martes, 11 de abril de 2017

The Lymphatic System

It is made up of a fluid called lymph, the vessels that transport this liquid, called lymphatic vessels and a group of structures and organs related to the lymph.
The lymphatic system has three essential functions:
  • Draining the interstitial liquid.
  • Transporting fats from the digestive system to the blood.
  • Defending our body. Lymph transport many leucocytes and some lymphatic organs and structures are related to the immune system.
There are two types of lymphatic vessels.
  • Lymphatic capillaries: they are small, thin vessels, made of endothelial cells with bottle-like shape. This shape is related to the junction between successive cells, forming a valve that makes the lymph move only in one direction. These junctions, besides, can open and close to allow the interstitial liquids, the substances and the defensive cells to enter the lymphatic capillaries.
  • Lymphatic vessels: they are vessels with thin walls and many valves that prevent lymph from flowing in the opposite direction. The lymphatic system doesn't have any organ to pump the lymph, so preventing the reflux is essential. The lymphatic vessels are formed when the capillaries join and, just like the blood vessels, they have anastomoses. The biggest lymph vessels are called lymphatic trunks. Through these vessels our body can transport between two and four litres of lymph. The lymph moves due to the peristaltic contractions of the muscular wall that can be found in the lymphatic vessels. Indeed, they can contract several times per minute. 
The big vessels, besides, run between skeletal muscles that press the vessels when they contract, draining the lymph and forcing it to move. This process is known as milking. All the blood vessels end up in to big trunks that are connected to the circulatory system in two points: the angle that form the left internal jugular vein and the left subclavian vein, and the angle that form the right internal jugular vein and the right subclavian vein.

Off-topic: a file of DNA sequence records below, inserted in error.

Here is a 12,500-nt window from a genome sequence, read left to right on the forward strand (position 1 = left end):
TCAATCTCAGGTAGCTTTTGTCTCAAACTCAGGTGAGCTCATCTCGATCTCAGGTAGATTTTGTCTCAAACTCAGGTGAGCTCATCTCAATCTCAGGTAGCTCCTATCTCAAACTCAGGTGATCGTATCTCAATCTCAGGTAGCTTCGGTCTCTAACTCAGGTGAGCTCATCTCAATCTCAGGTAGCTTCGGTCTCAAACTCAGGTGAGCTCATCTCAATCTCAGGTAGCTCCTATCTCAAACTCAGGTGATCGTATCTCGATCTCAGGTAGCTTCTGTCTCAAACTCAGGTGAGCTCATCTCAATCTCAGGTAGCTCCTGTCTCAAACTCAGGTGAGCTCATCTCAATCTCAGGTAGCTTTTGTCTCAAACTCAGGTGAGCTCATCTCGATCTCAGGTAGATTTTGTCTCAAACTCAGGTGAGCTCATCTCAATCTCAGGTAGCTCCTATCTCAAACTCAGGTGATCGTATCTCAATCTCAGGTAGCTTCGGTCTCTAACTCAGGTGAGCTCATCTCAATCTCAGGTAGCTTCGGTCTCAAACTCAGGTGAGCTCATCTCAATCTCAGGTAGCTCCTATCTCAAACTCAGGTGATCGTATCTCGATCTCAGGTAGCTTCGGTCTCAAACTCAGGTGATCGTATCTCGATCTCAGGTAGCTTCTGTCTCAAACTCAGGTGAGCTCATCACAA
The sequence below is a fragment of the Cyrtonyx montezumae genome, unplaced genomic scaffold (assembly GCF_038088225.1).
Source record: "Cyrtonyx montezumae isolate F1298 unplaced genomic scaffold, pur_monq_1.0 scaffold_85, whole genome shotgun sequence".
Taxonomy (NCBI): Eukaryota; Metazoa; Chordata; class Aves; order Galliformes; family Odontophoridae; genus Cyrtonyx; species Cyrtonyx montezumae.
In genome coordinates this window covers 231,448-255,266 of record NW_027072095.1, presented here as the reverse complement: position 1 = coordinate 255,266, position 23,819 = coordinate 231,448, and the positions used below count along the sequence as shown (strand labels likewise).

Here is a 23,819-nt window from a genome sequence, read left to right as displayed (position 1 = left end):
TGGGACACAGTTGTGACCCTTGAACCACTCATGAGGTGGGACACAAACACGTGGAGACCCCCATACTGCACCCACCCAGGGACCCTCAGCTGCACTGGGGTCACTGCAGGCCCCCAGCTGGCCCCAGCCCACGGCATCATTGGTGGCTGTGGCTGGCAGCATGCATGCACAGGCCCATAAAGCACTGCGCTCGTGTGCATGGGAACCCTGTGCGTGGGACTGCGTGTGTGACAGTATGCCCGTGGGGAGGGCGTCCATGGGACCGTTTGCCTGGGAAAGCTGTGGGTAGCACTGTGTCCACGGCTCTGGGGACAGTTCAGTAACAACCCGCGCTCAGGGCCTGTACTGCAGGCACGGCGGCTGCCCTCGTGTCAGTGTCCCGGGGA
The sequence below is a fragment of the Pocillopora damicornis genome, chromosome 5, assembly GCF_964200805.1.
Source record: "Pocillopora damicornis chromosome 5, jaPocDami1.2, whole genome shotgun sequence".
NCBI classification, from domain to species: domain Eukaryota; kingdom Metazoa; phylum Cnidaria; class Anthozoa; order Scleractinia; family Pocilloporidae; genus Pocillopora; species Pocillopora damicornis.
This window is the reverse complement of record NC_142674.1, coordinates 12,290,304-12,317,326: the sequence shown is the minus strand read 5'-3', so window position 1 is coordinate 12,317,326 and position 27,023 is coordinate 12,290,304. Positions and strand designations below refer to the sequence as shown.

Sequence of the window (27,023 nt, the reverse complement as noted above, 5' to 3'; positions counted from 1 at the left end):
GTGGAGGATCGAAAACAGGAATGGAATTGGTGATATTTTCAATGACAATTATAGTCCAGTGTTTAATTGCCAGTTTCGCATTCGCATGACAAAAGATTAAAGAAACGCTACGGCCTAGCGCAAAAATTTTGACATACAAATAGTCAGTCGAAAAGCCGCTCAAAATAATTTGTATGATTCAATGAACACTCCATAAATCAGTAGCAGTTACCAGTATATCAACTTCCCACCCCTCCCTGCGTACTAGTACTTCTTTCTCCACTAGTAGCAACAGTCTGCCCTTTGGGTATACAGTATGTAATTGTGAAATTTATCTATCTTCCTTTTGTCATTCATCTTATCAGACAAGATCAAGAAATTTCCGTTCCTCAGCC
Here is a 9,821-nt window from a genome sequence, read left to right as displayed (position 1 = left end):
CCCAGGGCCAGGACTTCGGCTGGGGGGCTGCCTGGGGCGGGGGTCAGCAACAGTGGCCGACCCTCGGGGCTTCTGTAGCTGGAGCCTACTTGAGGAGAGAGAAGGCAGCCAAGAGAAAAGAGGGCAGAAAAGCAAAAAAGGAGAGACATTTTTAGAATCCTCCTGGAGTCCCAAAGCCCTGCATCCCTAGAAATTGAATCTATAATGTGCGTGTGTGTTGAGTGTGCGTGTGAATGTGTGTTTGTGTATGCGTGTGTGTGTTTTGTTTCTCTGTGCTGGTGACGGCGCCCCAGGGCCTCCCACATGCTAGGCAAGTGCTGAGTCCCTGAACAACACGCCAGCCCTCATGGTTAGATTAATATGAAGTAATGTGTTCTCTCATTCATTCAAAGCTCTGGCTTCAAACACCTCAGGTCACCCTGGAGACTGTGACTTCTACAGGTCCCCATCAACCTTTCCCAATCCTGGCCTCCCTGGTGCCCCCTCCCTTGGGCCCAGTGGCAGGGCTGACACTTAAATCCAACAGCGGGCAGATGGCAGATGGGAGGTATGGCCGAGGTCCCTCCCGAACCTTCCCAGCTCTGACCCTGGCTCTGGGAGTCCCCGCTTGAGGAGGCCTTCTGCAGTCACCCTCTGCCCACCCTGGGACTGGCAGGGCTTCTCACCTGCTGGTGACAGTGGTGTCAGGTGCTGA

Regarding the lymphatic organs, the most relevant ones are these:

  • Lymphatic ganglions: they are oval in structure, with variable size, from one to twenty five centimetres in diameter, that are located along the lymphatic vessels. The human body has between six hundred and seven hundred ganglions, isolated or forming groups. Sometimes these groups are divided into superficial and deep groups. They are made up of an external capsule and an internal trabecular system. The capsule is made of dense connective tissue. The interior of the ganglion builds up lymphocytes and macrophages. The ganglions have two main functions. They can be used as reservoirs for lymph. The most relevant function, however, is the filtration of lymph, detecting invaders, such as viruses and bacteria that are trapped in the interior of the ganglion and attacked by the defensive cells. 
  • Tonsils: they are an aggregation of lymphatic ganglions forming a ring that surrounds the pharynx. They protect the body against inhaled or ingested invaders.
  • Spleen: this is an oval organ, around twelve centimetres long, located in the upper left part of the abdomen, between the diaphragm and the stomach. It is the place where lymphocytes B grow. It is also related to the destruction of damaged erythrocytes and lymphocytes. Blood can also be built up in this organ, being released it to the circulatory system when it is required.
  • Thymus: bilobulated organ located in the upper part of the mediastinum. It is the place where the lymphocytes T grow. It is really active in children, becoming inactive in many adults.

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